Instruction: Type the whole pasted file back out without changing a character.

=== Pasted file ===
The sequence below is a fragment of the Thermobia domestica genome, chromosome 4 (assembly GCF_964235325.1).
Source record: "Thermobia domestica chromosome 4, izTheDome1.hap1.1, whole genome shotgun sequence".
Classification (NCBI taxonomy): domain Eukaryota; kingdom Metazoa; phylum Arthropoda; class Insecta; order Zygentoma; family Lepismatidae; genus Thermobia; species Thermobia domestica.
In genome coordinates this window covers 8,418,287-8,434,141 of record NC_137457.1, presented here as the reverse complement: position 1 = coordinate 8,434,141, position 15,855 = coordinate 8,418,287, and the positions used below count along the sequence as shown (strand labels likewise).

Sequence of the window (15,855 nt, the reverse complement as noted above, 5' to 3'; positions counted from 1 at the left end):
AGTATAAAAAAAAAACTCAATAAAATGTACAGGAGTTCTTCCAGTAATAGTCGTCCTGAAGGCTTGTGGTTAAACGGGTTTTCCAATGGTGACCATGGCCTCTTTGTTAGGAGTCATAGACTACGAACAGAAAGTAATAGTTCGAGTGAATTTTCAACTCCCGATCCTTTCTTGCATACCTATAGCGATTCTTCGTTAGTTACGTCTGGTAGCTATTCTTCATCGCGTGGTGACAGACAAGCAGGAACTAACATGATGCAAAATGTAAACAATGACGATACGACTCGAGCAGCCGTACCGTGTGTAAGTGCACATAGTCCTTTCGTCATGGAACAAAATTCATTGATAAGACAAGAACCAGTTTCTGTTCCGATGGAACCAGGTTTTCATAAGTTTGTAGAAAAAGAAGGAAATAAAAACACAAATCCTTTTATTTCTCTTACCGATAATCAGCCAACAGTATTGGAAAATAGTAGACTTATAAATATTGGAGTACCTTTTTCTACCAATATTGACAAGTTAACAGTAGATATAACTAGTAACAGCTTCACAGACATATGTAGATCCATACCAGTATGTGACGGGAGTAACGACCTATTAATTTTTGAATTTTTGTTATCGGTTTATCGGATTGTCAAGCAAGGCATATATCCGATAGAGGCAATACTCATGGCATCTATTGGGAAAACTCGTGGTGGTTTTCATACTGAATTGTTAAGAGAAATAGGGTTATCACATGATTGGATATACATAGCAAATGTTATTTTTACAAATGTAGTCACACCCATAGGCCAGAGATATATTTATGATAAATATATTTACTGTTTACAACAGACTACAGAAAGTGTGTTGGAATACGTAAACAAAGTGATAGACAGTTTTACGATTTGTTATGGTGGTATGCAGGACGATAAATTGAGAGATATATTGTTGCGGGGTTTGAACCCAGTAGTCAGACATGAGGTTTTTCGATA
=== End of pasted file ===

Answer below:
The sequence below is a fragment of the Thermobia domestica genome, chromosome 4 (assembly GCF_964235325.1).
Source record: "Thermobia domestica chromosome 4, izTheDome1.hap1.1, whole genome shotgun sequence".
Classification (NCBI taxonomy): domain Eukaryota; kingdom Metazoa; phylum Arthropoda; class Insecta; order Zygentoma; family Lepismatidae; genus Thermobia; species Thermobia domestica.
In genome coordinates this window covers 8,418,287-8,434,141 of record NC_137457.1, presented here as the reverse complement: position 1 = coordinate 8,434,141, position 15,855 = coordinate 8,418,287, and the positions used below count along the sequence as shown (strand labels likewise).

Sequence of the window (15,855 nt, the reverse complement as noted above, 5' to 3'; positions counted from 1 at the left end):
AGTATAAAAAAAAAACTCAATAAAATGTACAGGAGTTCTTCCAGTAATAGTCGTCCTGAAGGCTTGTGGTTAAACGGGTTTTCCAATGGTGACCATGGCCTCTTTGTTAGGAGTCATAGACTACGAACAGAAAGTAATAGTTCGAGTGAATTTTCAACTCCCGATCCTTTCTTGCATACCTATAGCGATTCTTCGTTAGTTACGTCTGGTAGCTATTCTTCATCGCGTGGTGACAGACAAGCAGGAACTAACATGATGCAAAATGTAAACAATGACGATACGACTCGAGCAGCCGTACCGTGTGTAAGTGCACATAGTCCTTTCGTCATGGAACAAAATTCATTGATAAGACAAGAACCAGTTTCTGTTCCGATGGAACCAGGTTTTCATAAGTTTGTAGAAAAAGAAGGAAATAAAAACACAAATCCTTTTATTTCTCTTACCGATAATCAGCCAACAGTATTGGAAAATAGTAGACTTATAAATATTGGAGTACCTTTTTCTACCAATATTGACAAGTTAACAGTAGATATAACTAGTAACAGCTTCACAGACATATGTAGATCCATACCAGTATGTGACGGGAGTAACGACCTATTAATTTTTGAATTTTTGTTATCGGTTTATCGGATTGTCAAGCAAGGCATATATCCGATAGAGGCAATACTCATGGCATCTATTGGGAAAACTCGTGGTGGTTTTCATACTGAATTGTTAAGAGAAATAGGGTTATCACATGATTGGATATACATAGCAAATGTTATTTTTACAAATGTAGTCACACCCATAGGCCAGAGATATATTTATGATAAATATATTTACTGTTTACAACAGACTACAGAAAGTGTGTTGGAATACGTAAACAAAGTGATAGACAGTTTTACGATTTGTTATGGTGGTATGCAGGACGATAAATTGAGAGATATATTGTTGCGGGGTTTGAACCCAGTAGTCAGACATGAGGTTTTTCGATA